Many of us now see the world through an internet filter and that can be a dangerous thing when it comes to forming opinions about major issues such as the conflict in the middle east.
If you use Facebook, for example, your news is processed through a filter of things you are mostly likely to "like." it may keep you engaged with the story, but you will only be fed information that agrees with your point of view or that of your friends.
And Facebook isn't the only company that uses these algorithms to filter your news feed. Eli Pariser, author of "The Filter Bubble," has warned about the dangers of internet customization.
He points out that a Google search of a country or conflict will yield completely different results for different users, dependent upon what they have viewed in the past.
Yahoo News also personalizes stories to fit what the company believes is the user's perspective.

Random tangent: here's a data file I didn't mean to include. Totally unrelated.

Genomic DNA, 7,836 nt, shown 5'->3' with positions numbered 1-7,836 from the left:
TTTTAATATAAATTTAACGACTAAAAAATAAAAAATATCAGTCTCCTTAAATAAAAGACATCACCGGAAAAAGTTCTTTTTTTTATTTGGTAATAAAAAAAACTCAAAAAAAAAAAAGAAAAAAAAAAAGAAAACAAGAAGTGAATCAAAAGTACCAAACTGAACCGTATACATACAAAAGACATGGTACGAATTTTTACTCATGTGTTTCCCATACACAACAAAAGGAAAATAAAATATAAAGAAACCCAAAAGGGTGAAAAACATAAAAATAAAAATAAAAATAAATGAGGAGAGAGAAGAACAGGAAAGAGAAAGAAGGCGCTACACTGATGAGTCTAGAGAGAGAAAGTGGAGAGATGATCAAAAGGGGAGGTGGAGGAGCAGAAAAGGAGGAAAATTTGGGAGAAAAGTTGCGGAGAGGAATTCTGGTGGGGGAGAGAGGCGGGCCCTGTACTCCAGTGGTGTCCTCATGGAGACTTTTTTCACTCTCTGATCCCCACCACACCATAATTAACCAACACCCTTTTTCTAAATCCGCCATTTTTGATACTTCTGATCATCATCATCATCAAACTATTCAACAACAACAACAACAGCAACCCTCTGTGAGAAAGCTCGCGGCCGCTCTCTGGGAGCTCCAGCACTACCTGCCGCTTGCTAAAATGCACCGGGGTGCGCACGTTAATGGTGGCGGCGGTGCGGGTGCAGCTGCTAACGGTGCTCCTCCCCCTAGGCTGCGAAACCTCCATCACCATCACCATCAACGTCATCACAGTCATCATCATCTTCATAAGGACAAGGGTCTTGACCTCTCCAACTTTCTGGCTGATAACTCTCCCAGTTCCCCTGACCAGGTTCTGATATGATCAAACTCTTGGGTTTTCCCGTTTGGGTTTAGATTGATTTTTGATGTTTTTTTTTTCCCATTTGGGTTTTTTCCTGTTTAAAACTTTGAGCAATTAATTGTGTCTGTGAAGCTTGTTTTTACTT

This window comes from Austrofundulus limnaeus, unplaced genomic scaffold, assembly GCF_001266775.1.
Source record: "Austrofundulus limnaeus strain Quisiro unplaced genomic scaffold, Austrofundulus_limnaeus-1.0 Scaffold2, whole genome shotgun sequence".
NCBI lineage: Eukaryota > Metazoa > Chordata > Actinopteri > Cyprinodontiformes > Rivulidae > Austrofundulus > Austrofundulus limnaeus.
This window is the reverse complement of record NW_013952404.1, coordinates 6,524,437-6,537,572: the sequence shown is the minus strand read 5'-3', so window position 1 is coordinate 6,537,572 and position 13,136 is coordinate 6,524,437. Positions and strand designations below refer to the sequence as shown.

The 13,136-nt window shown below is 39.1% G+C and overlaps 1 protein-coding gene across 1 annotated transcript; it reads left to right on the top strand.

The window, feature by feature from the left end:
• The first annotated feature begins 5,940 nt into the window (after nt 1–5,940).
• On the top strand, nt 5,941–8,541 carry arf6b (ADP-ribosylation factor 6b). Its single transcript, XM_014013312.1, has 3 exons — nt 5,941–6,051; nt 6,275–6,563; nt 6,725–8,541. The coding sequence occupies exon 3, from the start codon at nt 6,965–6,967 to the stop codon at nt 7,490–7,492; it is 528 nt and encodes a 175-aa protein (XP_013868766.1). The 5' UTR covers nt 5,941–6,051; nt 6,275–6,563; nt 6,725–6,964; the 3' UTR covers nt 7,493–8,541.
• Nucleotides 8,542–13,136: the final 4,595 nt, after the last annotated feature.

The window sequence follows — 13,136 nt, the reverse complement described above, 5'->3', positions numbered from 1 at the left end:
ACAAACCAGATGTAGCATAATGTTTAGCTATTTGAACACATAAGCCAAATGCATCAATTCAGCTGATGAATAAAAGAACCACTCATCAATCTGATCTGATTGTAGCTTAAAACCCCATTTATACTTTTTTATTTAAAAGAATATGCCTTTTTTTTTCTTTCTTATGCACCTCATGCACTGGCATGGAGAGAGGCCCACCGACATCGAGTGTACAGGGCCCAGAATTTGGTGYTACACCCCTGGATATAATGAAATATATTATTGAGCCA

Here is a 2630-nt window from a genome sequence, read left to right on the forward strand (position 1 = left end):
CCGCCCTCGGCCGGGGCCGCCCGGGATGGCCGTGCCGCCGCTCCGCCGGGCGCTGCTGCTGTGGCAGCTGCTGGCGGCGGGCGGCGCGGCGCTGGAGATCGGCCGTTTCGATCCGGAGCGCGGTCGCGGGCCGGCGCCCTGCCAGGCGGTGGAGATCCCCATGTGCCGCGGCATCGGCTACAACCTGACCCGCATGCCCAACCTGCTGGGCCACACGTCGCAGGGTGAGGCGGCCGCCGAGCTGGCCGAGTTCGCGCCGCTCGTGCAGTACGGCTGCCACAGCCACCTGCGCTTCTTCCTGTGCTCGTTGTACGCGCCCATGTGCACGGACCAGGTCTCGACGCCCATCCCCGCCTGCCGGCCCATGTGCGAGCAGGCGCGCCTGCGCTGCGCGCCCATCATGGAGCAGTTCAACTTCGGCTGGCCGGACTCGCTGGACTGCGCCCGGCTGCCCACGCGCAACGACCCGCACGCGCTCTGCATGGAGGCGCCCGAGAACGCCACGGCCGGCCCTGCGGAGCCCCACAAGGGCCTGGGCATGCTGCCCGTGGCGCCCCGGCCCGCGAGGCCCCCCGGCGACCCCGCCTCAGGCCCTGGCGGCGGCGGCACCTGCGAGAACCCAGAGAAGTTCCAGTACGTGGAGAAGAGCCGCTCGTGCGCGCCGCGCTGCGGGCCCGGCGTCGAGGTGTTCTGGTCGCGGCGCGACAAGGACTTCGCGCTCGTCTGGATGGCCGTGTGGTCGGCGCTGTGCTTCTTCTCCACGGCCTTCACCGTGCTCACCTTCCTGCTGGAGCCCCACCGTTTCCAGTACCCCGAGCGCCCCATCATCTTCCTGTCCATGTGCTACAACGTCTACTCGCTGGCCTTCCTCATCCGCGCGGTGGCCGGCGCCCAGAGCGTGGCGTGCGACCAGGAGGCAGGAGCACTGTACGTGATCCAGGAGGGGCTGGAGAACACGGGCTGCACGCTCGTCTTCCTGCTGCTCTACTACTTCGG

The danger here is that instead of getting all sides of the story, you are only seeing information that supports your point of view.
So what can you to to break through that internet filter and get a more complete picture of what is going on?
You have to put in the work and do a little research. It is possible to get information from both sides of a conflict if you go out of your way to search for opposing viewpoints. But as you search, make sure you are seeking out news stories from credible journalists rather than simply reading random blog postings or information from unknown sources.
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